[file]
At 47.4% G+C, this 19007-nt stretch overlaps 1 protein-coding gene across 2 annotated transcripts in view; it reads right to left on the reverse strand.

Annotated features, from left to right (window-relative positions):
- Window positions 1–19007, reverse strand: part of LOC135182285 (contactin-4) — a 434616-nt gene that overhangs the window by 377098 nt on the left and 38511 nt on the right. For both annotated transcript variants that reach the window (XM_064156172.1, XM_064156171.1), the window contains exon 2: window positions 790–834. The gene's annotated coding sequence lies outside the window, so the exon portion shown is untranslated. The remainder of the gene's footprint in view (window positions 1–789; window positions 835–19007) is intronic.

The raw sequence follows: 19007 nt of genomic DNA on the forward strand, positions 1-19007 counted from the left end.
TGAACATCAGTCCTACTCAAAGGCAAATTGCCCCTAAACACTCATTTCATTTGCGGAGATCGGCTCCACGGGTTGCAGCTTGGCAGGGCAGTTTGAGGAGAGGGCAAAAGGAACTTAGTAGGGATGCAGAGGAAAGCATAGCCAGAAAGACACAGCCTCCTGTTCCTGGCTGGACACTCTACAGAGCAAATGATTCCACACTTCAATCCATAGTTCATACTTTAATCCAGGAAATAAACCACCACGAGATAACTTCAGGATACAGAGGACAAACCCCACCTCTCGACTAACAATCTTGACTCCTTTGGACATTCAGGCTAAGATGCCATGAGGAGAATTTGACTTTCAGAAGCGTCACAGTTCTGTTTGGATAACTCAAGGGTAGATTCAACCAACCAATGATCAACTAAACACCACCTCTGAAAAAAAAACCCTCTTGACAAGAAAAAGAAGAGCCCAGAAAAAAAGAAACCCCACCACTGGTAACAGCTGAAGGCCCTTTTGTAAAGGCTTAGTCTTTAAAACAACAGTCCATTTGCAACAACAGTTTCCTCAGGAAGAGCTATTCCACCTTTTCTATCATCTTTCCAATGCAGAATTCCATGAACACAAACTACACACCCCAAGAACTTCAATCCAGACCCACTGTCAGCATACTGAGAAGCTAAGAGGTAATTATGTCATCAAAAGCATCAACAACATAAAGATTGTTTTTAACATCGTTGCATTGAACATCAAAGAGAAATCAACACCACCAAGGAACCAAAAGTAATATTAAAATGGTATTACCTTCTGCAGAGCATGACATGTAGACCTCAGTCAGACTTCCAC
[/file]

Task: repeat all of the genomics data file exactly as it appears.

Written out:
At 47.4% G+C, this 19007-nt stretch overlaps 1 protein-coding gene across 2 annotated transcripts in view; it reads right to left on the reverse strand.

Annotated features, from left to right (window-relative positions):
- Window positions 1–19007, reverse strand: part of LOC135182285 (contactin-4) — a 434616-nt gene that overhangs the window by 377098 nt on the left and 38511 nt on the right. For both annotated transcript variants that reach the window (XM_064156172.1, XM_064156171.1), the window contains exon 2: window positions 790–834. The gene's annotated coding sequence lies outside the window, so the exon portion shown is untranslated. The remainder of the gene's footprint in view (window positions 1–789; window positions 835–19007) is intronic.

The raw sequence follows: 19007 nt of genomic DNA on the forward strand, positions 1-19007 counted from the left end.
TGAACATCAGTCCTACTCAAAGGCAAATTGCCCCTAAACACTCATTTCATTTGCGGAGATCGGCTCCACGGGTTGCAGCTTGGCAGGGCAGTTTGAGGAGAGGGCAAAAGGAACTTAGTAGGGATGCAGAGGAAAGCATAGCCAGAAAGACACAGCCTCCTGTTCCTGGCTGGACACTCTACAGAGCAAATGATTCCACACTTCAATCCATAGTTCATACTTTAATCCAGGAAATAAACCACCACGAGATAACTTCAGGATACAGAGGACAAACCCCACCTCTCGACTAACAATCTTGACTCCTTTGGACATTCAGGCTAAGATGCCATGAGGAGAATTTGACTTTCAGAAGCGTCACAGTTCTGTTTGGATAACTCAAGGGTAGATTCAACCAACCAATGATCAACTAAACACCACCTCTGAAAAAAAAACCCTCTTGACAAGAAAAAGAAGAGCCCAGAAAAAAAGAAACCCCACCACTGGTAACAGCTGAAGGCCCTTTTGTAAAGGCTTAGTCTTTAAAACAACAGTCCATTTGCAACAACAGTTTCCTCAGGAAGAGCTATTCCACCTTTTCTATCATCTTTCCAATGCAGAATTCCATGAACACAAACTACACACCCCAAGAACTTCAATCCAGACCCACTGTCAGCATACTGAGAAGCTAAGAGGTAATTATGTCATCAAAAGCATCAACAACATAAAGATTGTTTTTAACATCGTTGCATTGAACATCAAAGAGAAATCAACACCACCAAGGAACCAAAAGTAATATTAAAATGGTATTACCTTCTGCAGAGCATGACATGTAGACCTCAGTCAGACTTCCAC